From 2002 to 2008, I played a role along with colleagues led by Philippe Laredo in the establishment and running of a major EU project known by the acronym PRIME – Policies for Research and Innovation in the Move towards the ERA. This involved a collaboration among more than 40 organisations and several hundred researchers – one of the first examples of ‘Big Social Science’. While this and other ‘Networks of Excellence’ were set up to minimise EU bureaucracy, it inevitably created its own mini-bureaucracy with numerous committees and meetings, and left me increasingly frustrated with EU funding. I was therefore honoured to serve as Deputy Chair of the European Commission High-Level Expert Group on the proposed European Research Council (ERC), which in its 2005 report, Frontier Research: The European Challenge, set out a framework for the ERC that would ensure it was free to pursue the very best ‘frontier research’ (a concept to which I contributed) unimpeded by political and bureaucratic restrictions. Indeed, I regard this as one of my more important international contributions.

Over the last 20 years, I have been involved in various collaborative projects, resulting in books with Sven Hemlin and colleagues on Creative Knowledge Environments and on Creativity and Leadership in Science, Technology and Innovation, and books with Jan Fagerberg and colleagues on Innovation Studies: Evolution and Future Challenges and on The Triple Challenge for Europe: Economic Development, Climate Change and Governance. There has also been an RP article with David Mowery and Dick Nelson on ‘Technology policy and global warming’, and two RP articles with Daniele Rotolo and colleagues on ‘What is an emerging technology?’ and ‘Why do firms publish?’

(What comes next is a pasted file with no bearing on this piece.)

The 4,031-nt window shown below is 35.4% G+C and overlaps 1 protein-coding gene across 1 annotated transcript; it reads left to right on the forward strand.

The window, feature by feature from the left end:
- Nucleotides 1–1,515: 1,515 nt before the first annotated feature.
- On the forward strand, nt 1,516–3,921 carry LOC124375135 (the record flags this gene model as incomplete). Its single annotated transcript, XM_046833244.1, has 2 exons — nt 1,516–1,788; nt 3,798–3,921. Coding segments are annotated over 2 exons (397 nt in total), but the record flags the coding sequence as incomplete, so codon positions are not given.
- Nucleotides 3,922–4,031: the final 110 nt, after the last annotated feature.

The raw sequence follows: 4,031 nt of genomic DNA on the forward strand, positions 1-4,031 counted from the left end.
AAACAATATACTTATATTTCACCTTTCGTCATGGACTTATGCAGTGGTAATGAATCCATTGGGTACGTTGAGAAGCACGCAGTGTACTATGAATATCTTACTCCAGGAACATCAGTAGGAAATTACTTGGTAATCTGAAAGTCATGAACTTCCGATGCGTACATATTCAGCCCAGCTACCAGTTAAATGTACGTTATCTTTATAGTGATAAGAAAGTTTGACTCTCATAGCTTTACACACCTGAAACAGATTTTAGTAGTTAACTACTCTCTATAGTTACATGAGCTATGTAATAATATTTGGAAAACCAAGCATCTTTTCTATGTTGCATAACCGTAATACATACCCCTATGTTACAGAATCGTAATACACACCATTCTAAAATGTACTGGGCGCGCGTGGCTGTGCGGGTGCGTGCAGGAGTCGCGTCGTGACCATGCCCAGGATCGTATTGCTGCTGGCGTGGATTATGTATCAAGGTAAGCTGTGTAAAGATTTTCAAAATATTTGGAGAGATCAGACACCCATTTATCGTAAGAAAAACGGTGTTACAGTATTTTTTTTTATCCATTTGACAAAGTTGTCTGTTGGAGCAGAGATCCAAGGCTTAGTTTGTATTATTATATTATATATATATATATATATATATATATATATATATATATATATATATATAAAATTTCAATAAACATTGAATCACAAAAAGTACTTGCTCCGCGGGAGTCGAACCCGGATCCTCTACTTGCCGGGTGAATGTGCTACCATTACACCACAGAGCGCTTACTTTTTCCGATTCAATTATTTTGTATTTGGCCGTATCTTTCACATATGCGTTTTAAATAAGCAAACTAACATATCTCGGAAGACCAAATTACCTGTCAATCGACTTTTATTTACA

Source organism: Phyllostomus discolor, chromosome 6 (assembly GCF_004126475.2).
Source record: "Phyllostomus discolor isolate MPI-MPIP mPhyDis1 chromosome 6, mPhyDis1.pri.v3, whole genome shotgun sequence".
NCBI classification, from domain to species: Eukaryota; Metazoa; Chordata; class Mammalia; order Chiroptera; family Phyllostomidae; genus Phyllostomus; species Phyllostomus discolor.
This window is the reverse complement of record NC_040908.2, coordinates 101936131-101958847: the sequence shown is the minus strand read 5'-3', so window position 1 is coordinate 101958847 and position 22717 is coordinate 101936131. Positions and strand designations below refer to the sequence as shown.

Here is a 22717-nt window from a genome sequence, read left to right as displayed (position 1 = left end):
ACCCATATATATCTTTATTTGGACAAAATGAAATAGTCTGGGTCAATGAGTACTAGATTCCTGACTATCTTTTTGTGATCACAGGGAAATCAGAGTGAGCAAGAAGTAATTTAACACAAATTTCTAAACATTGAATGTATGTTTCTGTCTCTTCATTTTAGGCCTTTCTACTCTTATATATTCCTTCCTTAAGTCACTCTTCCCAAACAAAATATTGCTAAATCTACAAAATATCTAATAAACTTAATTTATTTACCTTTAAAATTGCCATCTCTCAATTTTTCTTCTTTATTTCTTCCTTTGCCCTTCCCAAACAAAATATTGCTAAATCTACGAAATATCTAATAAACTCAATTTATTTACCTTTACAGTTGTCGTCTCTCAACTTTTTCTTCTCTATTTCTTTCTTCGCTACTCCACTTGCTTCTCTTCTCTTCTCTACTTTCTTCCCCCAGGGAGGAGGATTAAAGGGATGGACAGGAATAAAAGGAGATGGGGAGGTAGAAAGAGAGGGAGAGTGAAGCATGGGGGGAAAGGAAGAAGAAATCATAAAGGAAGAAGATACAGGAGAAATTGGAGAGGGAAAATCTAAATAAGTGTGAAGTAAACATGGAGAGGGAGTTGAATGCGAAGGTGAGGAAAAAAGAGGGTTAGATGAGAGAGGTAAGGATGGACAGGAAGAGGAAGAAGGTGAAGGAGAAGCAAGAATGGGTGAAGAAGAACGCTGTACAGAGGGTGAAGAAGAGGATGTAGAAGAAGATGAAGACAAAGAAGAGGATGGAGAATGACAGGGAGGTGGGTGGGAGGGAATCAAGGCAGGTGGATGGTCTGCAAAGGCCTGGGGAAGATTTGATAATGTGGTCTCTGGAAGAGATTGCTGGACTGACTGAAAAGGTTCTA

If I have a particular talent, I suspect it is for more conceptual pieces, setting out clear definitions and establishing a systematic conceptual framework for analysing important phenomena. The first half of 1983 paper on ‘Assessing basic research’ was conceptual – what do specific bibliometric indicators actually capture, and why are they only ‘partial’ indicators? The two books on Foresight and various journal articles set out how and why ‘foresight’ differs from conventional ‘forecasting’ (with the first book also helping to establish the concept of ‘strategic research’). The 1997 article with Sylvan Katz on ‘What is research collaboration’ offered a framework for defining, operationalising and understanding research collaboration that has since become widely accepted (and heavily cited). The 2001 article with Ammon Salter on ‘The economic benefits of publicly funded basic research’ built on an earlier influential SPRU report to the UK Treasury and developed a taxonomy of different types of benefits that has since been widely used and cited.

Other more whimsical or provocative publications include an article on ‘The Research Excellence Framework and the Impact Agenda: are we creating a Frankenstein monster?’, reflecting growing concerns about the increasingly pervasive (and sometimes pernicious) effects of successive UK Research Assessment Exercises. Another was on ‘What’s happening to our universities?’, which might have more accurately been entitled ‘What’s going wrong in our universities?’ This was borne out of frustration with a succession of bureaucratic idiocies besetting me and my colleagues.

Since 2004, my main role has been as Coordinating Editor for Research Policy. In that year, Martin Bell, Nick von Tunzelmann and I took over from Chris Freeman and Keith Pavitt (who had died a couple of years earlier). We saw it as our task to build on their legacy, and to develop and strengthen the position of the journal. Since then, the number of papers received each year has multiplied over five-fold (from 400 in 2004 to 2,240 in 2023). I have handled several thousand papers, which in turn has meant persuading thousands of individuals to act as referees for those papers. Feedback from authors and others indicates that RP is regarded as the leading journal in the field of innovation studies, a community now comprising perhaps 5000 or so researchers around the world, with a presence in most business schools as well as a number of dedicated research centres such as SPRU and our colleagues at Manchester. Events such as ‘Meet the Editors’ sessions at conferences provide an opportunity to provide advice to younger researchers as well as perhaps to ‘nudge’ the field in new directions.